Skyline Walkway

Skyline Walkway

Your Nature Guide

Marios Gavalas's avatar

Marios Gavalas

Author And Researcher

Nau mai, haere mai

Nau mai, haere mai

I'm Marios, delivering the best of Aotearoa's nature walks to your device.

I've personally walked hundreds of New Zealand's tracks and spent months in libraries uncovering interesting information on New Zealand/Aotearoa. And you'll find a slice of that research on this page - enjoy!


Deep Nature

FREE MAP - The best of 21 nature guidebooks on one map.

Online Maps

FREE Header

Deep Nature NEW

Author Marios Gavalas, Rankers and hundreds of contributors bring you a free web map to help you get lost (and find yourself) in Aotearoa's nature.


12 km one-way | 5 hours one-way

The aptly-named Skyline Walkway commands impressive views both east and west. The interesting views from the observation platform at Mount Kaukau show and angle of the city and harbour not often seen in photographs.

On days when the weather is changeable, you can watch the showers march across Cook Strait, or release their load over the Marlborough Sounds (before reaching Wellington).

The eroded peneplain remnants and pastoral scenes of the Oharui Valley, provide the green foreground to the steely blue Tasman Sea.


Be very wary of forceful wind gusts. This is an extremely exposed ridge and bears the brunt of the weather’s fury.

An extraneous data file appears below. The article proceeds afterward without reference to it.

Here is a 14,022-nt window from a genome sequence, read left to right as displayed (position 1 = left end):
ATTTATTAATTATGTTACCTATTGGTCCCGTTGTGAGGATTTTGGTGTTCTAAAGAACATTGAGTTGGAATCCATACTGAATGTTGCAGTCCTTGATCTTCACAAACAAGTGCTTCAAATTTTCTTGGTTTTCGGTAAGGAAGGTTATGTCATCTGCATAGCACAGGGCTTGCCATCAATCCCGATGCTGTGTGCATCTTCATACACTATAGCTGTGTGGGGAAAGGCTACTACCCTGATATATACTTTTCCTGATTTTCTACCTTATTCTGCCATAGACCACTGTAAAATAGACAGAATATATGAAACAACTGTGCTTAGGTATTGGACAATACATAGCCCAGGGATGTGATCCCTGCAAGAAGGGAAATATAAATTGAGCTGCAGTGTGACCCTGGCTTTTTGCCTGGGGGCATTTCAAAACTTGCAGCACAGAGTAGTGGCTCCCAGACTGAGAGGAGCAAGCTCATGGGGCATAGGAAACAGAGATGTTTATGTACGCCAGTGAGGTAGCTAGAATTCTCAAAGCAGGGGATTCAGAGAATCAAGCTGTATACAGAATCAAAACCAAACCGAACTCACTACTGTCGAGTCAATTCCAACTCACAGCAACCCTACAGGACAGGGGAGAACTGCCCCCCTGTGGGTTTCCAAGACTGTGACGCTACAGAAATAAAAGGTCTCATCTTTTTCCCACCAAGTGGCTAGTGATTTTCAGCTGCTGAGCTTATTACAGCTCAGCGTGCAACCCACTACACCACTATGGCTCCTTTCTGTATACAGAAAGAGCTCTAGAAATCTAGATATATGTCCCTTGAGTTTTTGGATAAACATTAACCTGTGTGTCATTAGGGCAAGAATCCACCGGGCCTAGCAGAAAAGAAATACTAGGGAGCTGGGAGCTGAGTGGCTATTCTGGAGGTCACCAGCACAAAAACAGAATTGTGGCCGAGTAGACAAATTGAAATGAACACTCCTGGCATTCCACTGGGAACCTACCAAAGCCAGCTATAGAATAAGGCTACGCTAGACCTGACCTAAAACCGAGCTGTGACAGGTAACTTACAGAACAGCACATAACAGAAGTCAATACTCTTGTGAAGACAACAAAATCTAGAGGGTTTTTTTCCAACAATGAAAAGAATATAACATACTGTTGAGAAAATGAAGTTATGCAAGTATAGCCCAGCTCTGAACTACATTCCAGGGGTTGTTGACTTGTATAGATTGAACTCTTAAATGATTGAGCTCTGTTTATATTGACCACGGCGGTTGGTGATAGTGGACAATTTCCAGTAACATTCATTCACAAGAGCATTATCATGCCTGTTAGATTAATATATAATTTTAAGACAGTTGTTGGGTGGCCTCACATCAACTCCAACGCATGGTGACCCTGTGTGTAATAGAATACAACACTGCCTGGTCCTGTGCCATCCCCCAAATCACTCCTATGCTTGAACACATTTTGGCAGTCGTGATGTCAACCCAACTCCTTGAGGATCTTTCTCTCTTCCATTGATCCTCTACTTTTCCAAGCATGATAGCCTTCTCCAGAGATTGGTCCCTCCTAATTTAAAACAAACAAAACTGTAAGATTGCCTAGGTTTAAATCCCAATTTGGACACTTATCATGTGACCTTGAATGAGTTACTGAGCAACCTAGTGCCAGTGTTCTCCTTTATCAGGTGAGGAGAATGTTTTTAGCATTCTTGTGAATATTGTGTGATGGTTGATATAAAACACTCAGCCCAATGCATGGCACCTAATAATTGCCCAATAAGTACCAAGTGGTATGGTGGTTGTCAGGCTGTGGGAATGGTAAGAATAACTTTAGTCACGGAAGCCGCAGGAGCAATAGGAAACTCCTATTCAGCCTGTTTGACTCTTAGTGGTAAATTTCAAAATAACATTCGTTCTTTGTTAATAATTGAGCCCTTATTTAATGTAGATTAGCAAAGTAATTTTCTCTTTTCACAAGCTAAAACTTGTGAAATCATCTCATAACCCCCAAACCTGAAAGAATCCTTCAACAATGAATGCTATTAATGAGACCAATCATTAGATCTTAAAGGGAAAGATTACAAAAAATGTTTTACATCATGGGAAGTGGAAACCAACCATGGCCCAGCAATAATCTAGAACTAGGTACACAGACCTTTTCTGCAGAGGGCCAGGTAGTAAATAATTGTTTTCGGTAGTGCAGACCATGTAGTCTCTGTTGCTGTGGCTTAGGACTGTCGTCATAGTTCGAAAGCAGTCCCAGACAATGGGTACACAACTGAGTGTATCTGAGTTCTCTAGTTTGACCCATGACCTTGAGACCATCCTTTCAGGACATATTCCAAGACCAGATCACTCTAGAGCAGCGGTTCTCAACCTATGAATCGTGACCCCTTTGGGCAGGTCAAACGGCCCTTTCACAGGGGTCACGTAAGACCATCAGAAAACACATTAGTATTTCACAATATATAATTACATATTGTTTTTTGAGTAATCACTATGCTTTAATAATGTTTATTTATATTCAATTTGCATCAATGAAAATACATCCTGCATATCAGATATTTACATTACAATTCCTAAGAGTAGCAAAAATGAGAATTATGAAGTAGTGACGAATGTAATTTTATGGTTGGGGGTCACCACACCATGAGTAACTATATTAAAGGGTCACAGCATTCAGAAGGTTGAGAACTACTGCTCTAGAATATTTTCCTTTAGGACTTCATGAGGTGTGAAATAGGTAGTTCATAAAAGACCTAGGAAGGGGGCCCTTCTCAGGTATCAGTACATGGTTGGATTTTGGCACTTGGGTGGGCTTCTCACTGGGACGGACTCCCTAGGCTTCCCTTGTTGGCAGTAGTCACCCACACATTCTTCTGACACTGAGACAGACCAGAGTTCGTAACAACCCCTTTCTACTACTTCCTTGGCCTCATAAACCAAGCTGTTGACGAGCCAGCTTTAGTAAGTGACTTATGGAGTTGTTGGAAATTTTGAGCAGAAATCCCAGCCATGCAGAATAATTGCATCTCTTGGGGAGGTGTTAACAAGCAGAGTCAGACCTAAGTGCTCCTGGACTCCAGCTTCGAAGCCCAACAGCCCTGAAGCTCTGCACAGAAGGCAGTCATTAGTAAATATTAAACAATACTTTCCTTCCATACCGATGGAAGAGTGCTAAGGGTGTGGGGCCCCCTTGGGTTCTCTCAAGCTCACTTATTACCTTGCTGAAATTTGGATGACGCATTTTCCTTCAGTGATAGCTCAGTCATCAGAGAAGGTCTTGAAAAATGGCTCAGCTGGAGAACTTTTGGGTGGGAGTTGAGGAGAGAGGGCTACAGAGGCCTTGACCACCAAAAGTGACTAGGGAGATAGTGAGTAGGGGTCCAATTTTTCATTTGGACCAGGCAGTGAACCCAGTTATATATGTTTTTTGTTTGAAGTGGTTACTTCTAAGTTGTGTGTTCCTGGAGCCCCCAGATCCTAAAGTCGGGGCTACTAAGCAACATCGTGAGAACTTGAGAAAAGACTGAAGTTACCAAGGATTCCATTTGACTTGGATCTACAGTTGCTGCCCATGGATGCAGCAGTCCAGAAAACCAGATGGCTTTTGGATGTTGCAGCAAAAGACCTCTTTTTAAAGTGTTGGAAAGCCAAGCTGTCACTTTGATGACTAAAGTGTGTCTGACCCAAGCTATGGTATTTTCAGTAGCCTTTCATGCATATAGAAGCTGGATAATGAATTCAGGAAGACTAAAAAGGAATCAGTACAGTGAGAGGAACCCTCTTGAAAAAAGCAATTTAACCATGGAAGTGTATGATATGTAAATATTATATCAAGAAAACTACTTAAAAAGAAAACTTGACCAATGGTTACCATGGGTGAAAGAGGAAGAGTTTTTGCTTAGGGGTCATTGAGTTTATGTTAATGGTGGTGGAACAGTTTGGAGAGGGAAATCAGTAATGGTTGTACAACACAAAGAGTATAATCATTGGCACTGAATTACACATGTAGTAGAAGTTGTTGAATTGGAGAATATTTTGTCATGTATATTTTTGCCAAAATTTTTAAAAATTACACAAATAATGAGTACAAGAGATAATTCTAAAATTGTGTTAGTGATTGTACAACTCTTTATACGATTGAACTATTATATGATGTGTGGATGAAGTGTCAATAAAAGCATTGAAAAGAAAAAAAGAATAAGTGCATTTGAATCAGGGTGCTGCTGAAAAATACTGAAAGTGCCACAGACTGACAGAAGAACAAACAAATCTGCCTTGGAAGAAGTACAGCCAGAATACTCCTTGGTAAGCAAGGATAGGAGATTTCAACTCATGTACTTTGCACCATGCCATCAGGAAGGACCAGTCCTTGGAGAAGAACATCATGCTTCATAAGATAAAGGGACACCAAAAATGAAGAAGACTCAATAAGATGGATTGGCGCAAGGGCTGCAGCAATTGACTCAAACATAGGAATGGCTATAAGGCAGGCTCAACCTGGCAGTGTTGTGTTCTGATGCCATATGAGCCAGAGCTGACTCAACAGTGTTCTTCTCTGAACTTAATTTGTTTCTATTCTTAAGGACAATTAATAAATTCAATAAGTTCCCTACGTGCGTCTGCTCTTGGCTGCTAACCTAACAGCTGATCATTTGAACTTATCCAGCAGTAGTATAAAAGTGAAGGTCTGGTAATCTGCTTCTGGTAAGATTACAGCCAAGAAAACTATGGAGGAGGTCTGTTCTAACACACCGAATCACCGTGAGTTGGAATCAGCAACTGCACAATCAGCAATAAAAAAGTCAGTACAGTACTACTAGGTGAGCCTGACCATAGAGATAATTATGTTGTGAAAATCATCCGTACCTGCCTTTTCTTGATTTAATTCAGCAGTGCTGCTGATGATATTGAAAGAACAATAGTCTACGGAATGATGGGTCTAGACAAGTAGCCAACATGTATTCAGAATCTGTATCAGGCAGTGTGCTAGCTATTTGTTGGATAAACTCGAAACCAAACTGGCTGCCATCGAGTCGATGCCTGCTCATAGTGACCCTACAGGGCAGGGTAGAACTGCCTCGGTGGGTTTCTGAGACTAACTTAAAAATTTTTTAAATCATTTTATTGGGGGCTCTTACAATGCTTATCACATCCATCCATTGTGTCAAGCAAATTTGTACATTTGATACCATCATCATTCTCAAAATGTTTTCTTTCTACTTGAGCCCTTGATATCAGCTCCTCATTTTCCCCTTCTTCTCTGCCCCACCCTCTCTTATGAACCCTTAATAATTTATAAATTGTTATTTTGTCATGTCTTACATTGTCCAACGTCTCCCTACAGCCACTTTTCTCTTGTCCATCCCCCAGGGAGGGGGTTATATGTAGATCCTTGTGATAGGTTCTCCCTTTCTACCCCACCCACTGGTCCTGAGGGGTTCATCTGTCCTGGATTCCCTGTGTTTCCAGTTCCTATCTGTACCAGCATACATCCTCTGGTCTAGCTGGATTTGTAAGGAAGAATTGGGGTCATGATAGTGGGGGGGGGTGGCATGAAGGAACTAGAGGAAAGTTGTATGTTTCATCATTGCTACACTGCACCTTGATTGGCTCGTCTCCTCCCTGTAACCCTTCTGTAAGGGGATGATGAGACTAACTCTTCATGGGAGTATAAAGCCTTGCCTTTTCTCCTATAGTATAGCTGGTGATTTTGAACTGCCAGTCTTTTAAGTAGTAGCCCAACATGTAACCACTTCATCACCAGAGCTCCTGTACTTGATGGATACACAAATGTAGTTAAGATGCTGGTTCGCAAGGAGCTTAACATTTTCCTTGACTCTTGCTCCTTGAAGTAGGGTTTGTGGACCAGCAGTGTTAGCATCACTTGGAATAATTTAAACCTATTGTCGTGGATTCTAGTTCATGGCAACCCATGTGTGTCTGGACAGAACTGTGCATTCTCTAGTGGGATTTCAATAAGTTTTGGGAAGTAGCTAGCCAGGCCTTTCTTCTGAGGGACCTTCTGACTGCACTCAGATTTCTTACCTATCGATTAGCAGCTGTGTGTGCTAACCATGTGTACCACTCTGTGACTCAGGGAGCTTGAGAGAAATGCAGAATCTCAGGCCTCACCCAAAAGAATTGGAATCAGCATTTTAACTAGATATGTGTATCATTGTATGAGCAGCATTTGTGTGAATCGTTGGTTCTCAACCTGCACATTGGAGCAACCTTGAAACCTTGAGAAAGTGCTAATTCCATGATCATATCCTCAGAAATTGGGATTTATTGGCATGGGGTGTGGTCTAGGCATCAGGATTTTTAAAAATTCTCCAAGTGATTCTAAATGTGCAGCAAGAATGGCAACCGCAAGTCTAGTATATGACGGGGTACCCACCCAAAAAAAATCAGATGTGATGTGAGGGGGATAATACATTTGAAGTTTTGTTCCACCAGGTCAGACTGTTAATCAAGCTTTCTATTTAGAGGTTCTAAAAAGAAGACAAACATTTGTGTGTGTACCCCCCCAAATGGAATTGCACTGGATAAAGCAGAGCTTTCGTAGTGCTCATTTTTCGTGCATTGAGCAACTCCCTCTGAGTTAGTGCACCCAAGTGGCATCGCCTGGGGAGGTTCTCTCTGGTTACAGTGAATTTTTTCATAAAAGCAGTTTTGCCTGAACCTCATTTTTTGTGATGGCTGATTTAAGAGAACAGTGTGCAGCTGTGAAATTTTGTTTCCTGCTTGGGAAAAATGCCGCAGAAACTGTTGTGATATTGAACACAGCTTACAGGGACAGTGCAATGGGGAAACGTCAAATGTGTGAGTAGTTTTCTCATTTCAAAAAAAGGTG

The main starting point is from the end of Chartwell Drive in Crofton Downs (although a more minor access way is from Awarua Street in Ngaio). Other tracks that link with the main walkway leave from Simla Crescent in Broadmeadows or Woodmancote Road in Khandallah Park.


Visit to download the map and brochure.

From the end of Chartwell Drive, the track passes through a farm gate to an information board (5 minutes), before passing the remnants of an old stockyard. It sidles the southern edge of a large scrub-filled bowl to the ridgeline (45 minutes).

The wind will likely be your welcome to the top, from where the vast panorama opens up. Marker poles begin before the junction with Bells Track (10 minutes to Awarua Street) and continue over the very exposed ridge to below Mount Kaukau (45 minutes).

Polynesian History

Maori knew the route as Te Wharangi and used the undulating ridgeline (300-350 metres) as a communications route.


Today the 120 metre-high TV transmitter of Mount Kaukau dominates the skyline.


Feature Value Info


North IslandWellington RegionWellington


  • Walking
  • Free


No written reviews!

Can you contribute? If you've experienced Skyline Walkway then please and write a review.